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    I hope my post did imply simply owning a quality firearm makes one a snob, because that was not my intention. I love my roommates Beretta 92.

    A snob isn't someone who owns a better instrument, its someone who thinks the instrument they own is the end all be all of such instruments and all others are garbage IMO.

    This is a problem that comes up frequently on the Gibson guitar/ Epiphone guitar forums.
  13. Taurus_9mm

    Taurus_9mm New Member

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    I read on another forum someone making a comparison of the Hondas from 25 years ago to the Hondas of today, and how much the quality has changed in a little under three decades. The same holds true with Taurus. Their products today, by and large, bear little resemblance to those of yesteryear. With improvements in technology, new innovative ideas and a hiring the V.P. of Colt to head up things (he had a lot to do with helping bring the PT1911s into existence) Taurus is only going to continually improve IMO.

    For their Raging Bull series alone, they invested millions into new CNC machining. A good move on their part because in doing so, it enabled them to take a slice of the market share for big bores along with S&W and Ruger, to a lesser extent. The PT1911s are selling like hotcakes now and many are ancipating the release of both the new PT809s and 24/7 OSS models.

    Here's a list of some of the accomplishments of Taurus since 1997:

    AWARDS
    2005

    • NRA Golden Bullseye Handgun of the Year Taurus PT24/7

    2003

    • Shooting Industry Academy of Excellence 2003 Hall of Fame Inductee Robert G. Morrison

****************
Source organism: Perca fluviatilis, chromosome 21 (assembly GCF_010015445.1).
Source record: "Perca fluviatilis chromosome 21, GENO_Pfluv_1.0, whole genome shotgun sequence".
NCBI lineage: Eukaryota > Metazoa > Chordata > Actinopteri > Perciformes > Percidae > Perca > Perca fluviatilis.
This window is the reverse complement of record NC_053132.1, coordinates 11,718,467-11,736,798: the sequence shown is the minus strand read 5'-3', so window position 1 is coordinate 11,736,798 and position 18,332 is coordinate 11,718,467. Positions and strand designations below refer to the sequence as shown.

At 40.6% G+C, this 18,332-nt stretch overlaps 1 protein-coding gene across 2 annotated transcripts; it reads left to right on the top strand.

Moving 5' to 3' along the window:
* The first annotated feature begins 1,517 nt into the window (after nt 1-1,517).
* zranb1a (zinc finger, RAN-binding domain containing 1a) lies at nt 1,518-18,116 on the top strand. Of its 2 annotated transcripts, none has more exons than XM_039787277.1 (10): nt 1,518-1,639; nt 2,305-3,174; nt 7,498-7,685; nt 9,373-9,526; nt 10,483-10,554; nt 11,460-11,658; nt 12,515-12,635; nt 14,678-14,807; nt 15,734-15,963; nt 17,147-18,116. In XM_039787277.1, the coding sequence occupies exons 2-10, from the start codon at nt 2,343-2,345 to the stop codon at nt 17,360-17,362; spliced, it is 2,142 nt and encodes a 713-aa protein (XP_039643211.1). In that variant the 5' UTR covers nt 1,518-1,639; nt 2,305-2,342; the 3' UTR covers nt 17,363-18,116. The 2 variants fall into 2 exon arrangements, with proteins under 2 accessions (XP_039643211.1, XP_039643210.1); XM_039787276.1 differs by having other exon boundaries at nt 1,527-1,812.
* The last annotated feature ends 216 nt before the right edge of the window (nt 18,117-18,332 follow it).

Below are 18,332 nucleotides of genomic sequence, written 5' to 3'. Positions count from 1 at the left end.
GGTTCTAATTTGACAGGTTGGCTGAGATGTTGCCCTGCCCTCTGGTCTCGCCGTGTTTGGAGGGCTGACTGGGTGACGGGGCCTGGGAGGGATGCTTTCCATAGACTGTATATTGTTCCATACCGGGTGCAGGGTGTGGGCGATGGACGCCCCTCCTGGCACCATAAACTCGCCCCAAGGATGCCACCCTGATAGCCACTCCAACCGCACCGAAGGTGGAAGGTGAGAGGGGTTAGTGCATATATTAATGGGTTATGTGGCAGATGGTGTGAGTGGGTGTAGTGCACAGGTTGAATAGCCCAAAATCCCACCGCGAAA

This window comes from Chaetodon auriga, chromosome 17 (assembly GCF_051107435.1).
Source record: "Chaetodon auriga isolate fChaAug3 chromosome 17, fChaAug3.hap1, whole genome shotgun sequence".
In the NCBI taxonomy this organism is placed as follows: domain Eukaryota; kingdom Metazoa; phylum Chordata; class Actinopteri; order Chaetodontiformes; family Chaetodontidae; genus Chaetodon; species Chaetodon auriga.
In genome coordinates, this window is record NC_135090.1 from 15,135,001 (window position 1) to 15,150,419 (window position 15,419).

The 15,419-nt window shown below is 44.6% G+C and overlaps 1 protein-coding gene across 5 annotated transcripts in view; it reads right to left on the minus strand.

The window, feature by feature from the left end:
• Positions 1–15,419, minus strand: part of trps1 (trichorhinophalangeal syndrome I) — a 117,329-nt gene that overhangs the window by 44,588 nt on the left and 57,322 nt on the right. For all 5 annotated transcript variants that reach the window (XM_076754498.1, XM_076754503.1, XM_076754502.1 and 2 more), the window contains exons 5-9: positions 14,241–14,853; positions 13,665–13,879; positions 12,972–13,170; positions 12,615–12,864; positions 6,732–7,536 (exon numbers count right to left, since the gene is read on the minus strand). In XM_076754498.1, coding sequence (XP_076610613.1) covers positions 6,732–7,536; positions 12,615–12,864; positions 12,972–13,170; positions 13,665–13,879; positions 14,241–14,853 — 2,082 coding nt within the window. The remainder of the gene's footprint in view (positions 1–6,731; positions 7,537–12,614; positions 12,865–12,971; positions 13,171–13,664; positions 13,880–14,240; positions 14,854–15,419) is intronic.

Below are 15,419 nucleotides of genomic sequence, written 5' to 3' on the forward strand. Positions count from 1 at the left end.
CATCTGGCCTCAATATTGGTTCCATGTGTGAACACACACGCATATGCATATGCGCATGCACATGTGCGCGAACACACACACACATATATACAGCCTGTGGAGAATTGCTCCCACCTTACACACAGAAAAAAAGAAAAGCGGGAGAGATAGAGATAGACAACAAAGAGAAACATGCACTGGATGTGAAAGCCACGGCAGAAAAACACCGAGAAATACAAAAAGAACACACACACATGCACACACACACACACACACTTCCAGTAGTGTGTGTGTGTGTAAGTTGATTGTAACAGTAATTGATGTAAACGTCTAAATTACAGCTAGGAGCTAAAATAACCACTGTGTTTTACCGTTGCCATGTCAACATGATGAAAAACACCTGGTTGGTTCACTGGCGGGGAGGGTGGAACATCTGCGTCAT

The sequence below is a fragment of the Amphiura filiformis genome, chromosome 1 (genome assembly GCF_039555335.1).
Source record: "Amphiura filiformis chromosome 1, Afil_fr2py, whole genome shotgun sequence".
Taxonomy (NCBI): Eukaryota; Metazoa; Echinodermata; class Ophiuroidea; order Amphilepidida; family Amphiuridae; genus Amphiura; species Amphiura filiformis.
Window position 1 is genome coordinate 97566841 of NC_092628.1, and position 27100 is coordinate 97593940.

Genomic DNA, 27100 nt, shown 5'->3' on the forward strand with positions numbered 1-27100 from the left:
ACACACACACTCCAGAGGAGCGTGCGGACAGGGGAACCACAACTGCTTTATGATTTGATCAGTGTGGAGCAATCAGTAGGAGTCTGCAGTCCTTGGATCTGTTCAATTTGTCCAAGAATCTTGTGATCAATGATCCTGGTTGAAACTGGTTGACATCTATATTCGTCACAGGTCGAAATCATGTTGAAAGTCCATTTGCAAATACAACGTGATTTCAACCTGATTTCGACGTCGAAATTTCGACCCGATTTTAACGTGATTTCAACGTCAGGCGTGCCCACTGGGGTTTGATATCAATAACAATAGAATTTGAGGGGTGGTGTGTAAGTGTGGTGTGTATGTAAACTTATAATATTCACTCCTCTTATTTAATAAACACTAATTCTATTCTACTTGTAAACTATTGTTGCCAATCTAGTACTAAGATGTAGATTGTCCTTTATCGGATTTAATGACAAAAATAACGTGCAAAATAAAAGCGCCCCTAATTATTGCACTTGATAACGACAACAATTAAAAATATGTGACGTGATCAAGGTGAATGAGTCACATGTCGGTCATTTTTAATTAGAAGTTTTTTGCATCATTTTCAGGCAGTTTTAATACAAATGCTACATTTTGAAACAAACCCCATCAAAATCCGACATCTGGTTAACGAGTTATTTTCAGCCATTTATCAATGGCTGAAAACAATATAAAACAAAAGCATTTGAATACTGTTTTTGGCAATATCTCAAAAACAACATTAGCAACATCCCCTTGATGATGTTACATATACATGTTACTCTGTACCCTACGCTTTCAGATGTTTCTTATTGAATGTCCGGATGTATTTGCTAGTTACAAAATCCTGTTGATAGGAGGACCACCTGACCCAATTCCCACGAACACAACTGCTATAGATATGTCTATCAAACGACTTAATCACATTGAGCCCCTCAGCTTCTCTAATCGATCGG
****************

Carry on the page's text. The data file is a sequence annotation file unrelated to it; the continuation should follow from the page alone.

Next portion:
• Shooting Industry Academy of Excellence Ammunition of the Year
    • Nominee Taurus Copper Bullet .45 ACP
    • NRA Golden Bullseye 480 Raging Bull

    2002

    • NSSF/SHOT Business Man of the Year Robert G. Morrison
    • NASGW Manufacturer of the Year
    • SHOT Business Manufacturer of the Year


    2001

    • NASGW Manufacturer of the Year

    2000

    • Shooting Industry Academy of Excellence Manufacturer of the Year
    • FIRST factory Concealed Hammer on small frame .38 Special and 357 Magnum revolvers.
    • Shooting Industry Academy of Excellence Handgun of the Year Millennium
    • Guns & Ammo Gun of the Year 454 Raging Bull


    1999

    • American Firearms Industry Excellence Award Total Titanium

    1998

    • Shooting Industry Academy of Excellence Handgun of the Year 454 Raging Bull

    1997

    • American Firearms Industry Revolver of the Year

    We have many Taurus lovers at www.taurusarmed.net , which stands to reason since it is a brand oriented site. But if you're curious, please stop by and register. :D
    Last edited: Feb 19, 2008
  14. ponycar17

    ponycar17 Active Member

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    Good responses everyone... Thanks for the replies! :)

    Being one of the under-30 crowd, I did not realize that the first Tauruses were of an obviously lesser quality. I own two of their guns and I'm absolutely amazed at how well they're made for the price. Finish is one of the areas that Taurus may be able to improve, but for the price I'll settle for what they provide.
  15. Shooter45

    Shooter45 *Administrator* Staff Member

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    Pistol, I really don't think it has to do with snobbery. Maybe just the memories of older shooters like myself that remember the early models. Then passing that info on to younger shooters back in that time who didn't remember the whole story. :) Taurus got few good reviews even from the gun mags back then. Hell, they give everyone good reviews that spend a buck. It just takes time to work out the early problems of new firearms and the makers want to sell,sell,sell.